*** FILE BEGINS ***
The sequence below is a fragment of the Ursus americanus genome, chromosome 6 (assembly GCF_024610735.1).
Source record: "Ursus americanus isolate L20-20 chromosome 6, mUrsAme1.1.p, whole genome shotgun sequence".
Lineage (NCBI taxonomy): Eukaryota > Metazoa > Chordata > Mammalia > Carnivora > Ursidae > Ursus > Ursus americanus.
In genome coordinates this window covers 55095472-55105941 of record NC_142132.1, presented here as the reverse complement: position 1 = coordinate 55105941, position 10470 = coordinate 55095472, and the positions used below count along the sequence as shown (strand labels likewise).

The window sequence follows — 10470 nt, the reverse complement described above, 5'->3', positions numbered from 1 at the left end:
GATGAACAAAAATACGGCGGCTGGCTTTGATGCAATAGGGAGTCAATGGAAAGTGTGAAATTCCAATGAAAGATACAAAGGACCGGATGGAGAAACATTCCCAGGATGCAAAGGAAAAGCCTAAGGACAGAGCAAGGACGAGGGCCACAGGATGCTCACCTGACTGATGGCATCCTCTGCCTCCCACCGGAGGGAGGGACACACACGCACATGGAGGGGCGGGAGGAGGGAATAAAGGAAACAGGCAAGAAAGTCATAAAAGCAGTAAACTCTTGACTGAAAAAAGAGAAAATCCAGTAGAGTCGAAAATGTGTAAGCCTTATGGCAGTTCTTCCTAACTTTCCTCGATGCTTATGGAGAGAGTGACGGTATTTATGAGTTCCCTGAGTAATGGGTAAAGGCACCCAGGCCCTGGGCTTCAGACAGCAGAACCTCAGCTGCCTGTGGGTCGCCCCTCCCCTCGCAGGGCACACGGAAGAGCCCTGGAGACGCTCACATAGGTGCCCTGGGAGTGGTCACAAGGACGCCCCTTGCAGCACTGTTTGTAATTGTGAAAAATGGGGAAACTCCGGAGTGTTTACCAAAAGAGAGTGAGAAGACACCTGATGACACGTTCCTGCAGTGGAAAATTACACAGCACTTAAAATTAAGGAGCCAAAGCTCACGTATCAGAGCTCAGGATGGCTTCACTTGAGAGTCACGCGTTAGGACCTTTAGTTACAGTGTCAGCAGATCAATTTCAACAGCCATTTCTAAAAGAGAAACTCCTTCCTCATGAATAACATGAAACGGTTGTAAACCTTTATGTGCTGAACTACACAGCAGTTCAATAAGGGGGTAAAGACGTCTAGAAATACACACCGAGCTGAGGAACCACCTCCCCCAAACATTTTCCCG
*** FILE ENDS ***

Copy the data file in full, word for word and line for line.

The sequence below is a fragment of the Ursus americanus genome, chromosome 6 (assembly GCF_024610735.1).
Source record: "Ursus americanus isolate L20-20 chromosome 6, mUrsAme1.1.p, whole genome shotgun sequence".
Lineage (NCBI taxonomy): Eukaryota > Metazoa > Chordata > Mammalia > Carnivora > Ursidae > Ursus > Ursus americanus.
In genome coordinates this window covers 55095472-55105941 of record NC_142132.1, presented here as the reverse complement: position 1 = coordinate 55105941, position 10470 = coordinate 55095472, and the positions used below count along the sequence as shown (strand labels likewise).

The window sequence follows — 10470 nt, the reverse complement described above, 5'->3', positions numbered from 1 at the left end:
GATGAACAAAAATACGGCGGCTGGCTTTGATGCAATAGGGAGTCAATGGAAAGTGTGAAATTCCAATGAAAGATACAAAGGACCGGATGGAGAAACATTCCCAGGATGCAAAGGAAAAGCCTAAGGACAGAGCAAGGACGAGGGCCACAGGATGCTCACCTGACTGATGGCATCCTCTGCCTCCCACCGGAGGGAGGGACACACACGCACATGGAGGGGCGGGAGGAGGGAATAAAGGAAACAGGCAAGAAAGTCATAAAAGCAGTAAACTCTTGACTGAAAAAAGAGAAAATCCAGTAGAGTCGAAAATGTGTAAGCCTTATGGCAGTTCTTCCTAACTTTCCTCGATGCTTATGGAGAGAGTGACGGTATTTATGAGTTCCCTGAGTAATGGGTAAAGGCACCCAGGCCCTGGGCTTCAGACAGCAGAACCTCAGCTGCCTGTGGGTCGCCCCTCCCCTCGCAGGGCACACGGAAGAGCCCTGGAGACGCTCACATAGGTGCCCTGGGAGTGGTCACAAGGACGCCCCTTGCAGCACTGTTTGTAATTGTGAAAAATGGGGAAACTCCGGAGTGTTTACCAAAAGAGAGTGAGAAGACACCTGATGACACGTTCCTGCAGTGGAAAATTACACAGCACTTAAAATTAAGGAGCCAAAGCTCACGTATCAGAGCTCAGGATGGCTTCACTTGAGAGTCACGCGTTAGGACCTTTAGTTACAGTGTCAGCAGATCAATTTCAACAGCCATTTCTAAAAGAGAAACTCCTTCCTCATGAATAACATGAAACGGTTGTAAACCTTTATGTGCTGAACTACACAGCAGTTCAATAAGGGGGTAAAGACGTCTAGAAATACACACCGAGCTGAGGAACCACCTCCCCCAAACATTTTCCCG